Alex Sanchez, a center fielder with the Tampa Bay Devil Rays, became the first violator of Major League Baseball’s new, tougher anti-doping policy Sunday and began serving his 10-day sentence yesterday. Sanchez is a fringe player who batted .322 last season for the Detroit Tigers, driving in 26 RBI with two homers, atypical of the stereotype associated with Major League steroid abusers.
Steroids aren’t limited to giants wishing to bulk up even further. The "juice" can also aid in the healing process, helping patch players up as the progress through a 162 game season. Sanchez has denied using steroids or any illegal performance enhancers and has said he will fight his suspension.
What is most disturbing about the incident is not that someone was caught cheating, but that we still don’t know what exactly Sanchez used. As per MLB’s new policy, the substance Sanchez was caught for was not revealed.
Buster Olney, a senior baseball writer for ESPN.com, claims that since a player was caught, the steroid policy isn’t "completely toothless." Though the policy has surely proven that it can work, the gray area that remains by not naming specific substances is counterproductive to MLB’s effort to come clean with fans and rid the game of steroids and other performance enhancers.
Sanchez could have easily used Andro or another banned substance, meaning he is not necessarily the first steroid abuser caught by the new policy. There is simply no way to know at this point because MLB would like fans to accept that the suspension is enough. MLB would have us think there is no reason to reveal any further information. This policy and this process is still woefully inadequate, on several levels.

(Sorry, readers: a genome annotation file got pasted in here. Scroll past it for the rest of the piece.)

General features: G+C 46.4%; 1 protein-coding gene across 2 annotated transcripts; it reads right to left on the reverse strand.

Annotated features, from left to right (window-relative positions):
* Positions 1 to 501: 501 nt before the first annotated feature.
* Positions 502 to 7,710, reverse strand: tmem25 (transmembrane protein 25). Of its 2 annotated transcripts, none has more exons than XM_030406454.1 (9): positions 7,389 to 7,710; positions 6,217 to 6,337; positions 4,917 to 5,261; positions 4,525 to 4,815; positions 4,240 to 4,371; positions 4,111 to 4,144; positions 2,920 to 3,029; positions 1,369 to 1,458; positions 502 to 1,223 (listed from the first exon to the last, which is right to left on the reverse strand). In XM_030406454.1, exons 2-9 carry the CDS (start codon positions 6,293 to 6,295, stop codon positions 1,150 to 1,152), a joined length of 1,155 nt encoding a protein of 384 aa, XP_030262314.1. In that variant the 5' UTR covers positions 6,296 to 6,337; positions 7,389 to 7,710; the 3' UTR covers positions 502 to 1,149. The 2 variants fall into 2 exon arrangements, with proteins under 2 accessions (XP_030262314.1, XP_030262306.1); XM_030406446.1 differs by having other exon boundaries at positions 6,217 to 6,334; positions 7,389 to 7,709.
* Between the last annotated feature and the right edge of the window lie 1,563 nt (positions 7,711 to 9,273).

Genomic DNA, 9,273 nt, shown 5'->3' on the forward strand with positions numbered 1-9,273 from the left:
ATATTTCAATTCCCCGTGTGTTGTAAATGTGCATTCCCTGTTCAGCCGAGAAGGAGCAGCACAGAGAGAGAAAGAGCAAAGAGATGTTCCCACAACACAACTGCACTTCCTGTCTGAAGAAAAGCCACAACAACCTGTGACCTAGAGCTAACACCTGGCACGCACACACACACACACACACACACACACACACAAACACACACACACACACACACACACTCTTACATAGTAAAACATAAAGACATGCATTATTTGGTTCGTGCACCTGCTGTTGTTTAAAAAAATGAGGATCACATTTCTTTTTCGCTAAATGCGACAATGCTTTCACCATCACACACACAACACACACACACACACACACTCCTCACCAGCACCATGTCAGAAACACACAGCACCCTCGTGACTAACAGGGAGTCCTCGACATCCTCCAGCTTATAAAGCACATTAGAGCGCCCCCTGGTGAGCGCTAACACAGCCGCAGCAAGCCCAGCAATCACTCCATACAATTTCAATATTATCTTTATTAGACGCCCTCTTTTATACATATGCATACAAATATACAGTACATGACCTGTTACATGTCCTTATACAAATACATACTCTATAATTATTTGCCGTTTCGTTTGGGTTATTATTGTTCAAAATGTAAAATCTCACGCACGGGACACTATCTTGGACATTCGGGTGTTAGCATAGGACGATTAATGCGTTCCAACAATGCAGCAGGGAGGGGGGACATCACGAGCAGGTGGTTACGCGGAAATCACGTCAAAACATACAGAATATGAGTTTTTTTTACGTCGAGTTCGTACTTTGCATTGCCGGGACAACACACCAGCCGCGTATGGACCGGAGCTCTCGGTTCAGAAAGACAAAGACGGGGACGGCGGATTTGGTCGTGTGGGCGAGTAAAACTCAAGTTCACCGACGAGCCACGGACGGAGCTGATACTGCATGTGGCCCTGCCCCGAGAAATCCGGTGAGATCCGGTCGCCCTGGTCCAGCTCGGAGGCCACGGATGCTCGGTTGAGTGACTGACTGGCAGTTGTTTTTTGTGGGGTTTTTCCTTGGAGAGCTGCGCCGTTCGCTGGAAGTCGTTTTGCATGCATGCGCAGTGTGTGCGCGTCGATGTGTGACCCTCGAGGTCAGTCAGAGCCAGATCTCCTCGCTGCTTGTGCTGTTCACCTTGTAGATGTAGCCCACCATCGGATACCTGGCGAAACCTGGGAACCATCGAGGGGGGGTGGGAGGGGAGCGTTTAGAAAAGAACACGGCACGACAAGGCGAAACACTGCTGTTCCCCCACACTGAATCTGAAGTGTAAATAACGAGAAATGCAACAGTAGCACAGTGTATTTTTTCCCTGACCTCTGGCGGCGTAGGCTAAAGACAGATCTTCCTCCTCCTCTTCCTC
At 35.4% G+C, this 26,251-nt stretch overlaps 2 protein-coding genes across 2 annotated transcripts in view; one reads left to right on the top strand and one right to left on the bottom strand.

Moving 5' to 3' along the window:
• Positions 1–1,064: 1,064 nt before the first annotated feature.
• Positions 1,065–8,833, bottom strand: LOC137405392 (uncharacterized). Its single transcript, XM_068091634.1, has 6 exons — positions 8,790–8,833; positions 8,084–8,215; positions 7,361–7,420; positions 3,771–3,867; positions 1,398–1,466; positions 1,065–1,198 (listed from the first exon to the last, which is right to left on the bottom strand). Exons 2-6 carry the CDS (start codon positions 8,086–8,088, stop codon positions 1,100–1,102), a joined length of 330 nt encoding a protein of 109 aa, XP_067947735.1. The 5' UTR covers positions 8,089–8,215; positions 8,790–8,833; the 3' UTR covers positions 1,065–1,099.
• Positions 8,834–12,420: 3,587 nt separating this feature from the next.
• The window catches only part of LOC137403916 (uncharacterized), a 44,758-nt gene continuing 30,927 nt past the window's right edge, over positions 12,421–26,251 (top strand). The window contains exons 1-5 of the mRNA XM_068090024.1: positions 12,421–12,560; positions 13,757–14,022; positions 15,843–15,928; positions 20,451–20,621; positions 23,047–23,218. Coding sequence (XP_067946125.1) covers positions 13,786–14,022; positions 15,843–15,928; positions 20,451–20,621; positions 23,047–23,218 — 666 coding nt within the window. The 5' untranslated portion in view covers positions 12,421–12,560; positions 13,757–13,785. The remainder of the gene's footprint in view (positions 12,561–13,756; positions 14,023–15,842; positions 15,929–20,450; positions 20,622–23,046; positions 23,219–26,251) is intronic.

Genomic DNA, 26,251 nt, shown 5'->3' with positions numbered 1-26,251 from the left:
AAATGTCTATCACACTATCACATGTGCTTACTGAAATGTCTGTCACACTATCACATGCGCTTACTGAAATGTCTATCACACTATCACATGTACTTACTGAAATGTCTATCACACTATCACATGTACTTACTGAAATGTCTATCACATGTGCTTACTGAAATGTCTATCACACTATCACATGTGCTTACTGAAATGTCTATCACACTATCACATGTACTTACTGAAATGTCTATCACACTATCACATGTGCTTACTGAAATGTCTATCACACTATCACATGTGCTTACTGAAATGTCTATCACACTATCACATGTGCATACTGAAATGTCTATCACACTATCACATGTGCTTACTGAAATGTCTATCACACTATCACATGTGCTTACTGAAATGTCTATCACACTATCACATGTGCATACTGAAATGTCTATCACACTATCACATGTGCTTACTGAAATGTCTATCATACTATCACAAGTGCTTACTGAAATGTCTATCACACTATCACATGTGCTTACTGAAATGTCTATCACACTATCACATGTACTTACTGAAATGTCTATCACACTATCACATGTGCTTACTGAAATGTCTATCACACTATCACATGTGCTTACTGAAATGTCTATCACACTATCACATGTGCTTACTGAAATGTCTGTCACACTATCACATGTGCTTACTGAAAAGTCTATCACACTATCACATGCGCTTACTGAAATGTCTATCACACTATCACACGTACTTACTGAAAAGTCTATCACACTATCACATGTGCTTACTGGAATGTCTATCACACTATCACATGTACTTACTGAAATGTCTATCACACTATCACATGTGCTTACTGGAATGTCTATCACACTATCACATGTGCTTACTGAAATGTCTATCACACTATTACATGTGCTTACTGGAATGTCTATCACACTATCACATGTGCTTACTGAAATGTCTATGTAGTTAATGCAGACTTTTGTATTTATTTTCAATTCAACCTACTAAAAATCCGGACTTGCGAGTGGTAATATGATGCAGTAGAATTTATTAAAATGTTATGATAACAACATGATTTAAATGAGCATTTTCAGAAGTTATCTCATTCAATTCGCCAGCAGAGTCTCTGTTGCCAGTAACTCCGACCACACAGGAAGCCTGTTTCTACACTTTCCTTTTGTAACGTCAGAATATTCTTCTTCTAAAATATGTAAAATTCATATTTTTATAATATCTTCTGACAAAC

Fans want absolution more than anything. There needs to be no question that MLB is hiding anything. Players also have a stake in revealing the truth, because as long as the questions are out there, their integrity is compromised just as much as the league they play in and the game they claim to love.
Aside from the mystery that will remain each time a player is caught, the actual punishment isn’t nearly enough. Ten days suspension without pay for the first offense is weak, especially when compared to the National Football League, which suspends players for four games for a first offense, or exactly one quarter of the NFL regular season.
MLB seems reluctant to risk losing a major star for such an extended period of time. After the initial 10-day suspension the penalties ratchet up incrementally. A second offense garners a 30-day suspension. Only a fourth offense results in a year suspension, with subsequent offenses dealt with by commissioner Bud Selig on a case-by-case basis.
Fans initially cried foul when players were to be given the option of paying a nominal fine instead of serving the suspension. A player would only have had to pay $100,000 in lieu of serving the one-year suspension, but the optional fines were quickly stricken from the policy.
The suspensions are a definite improvement over the former drug policy, but although they aren’t "toothless" they are still largely a joke. There is no life ban in the language of the new policy, and four offenses before a year suspension is far too lax to send the proper message of zero tolerance.
Ron Artest garnered a year suspension for fighting the crowd in the stands in Detroit. Though using steroids will never be on the same level as physical violence, this is baseball. Three strikes and you should be out for life.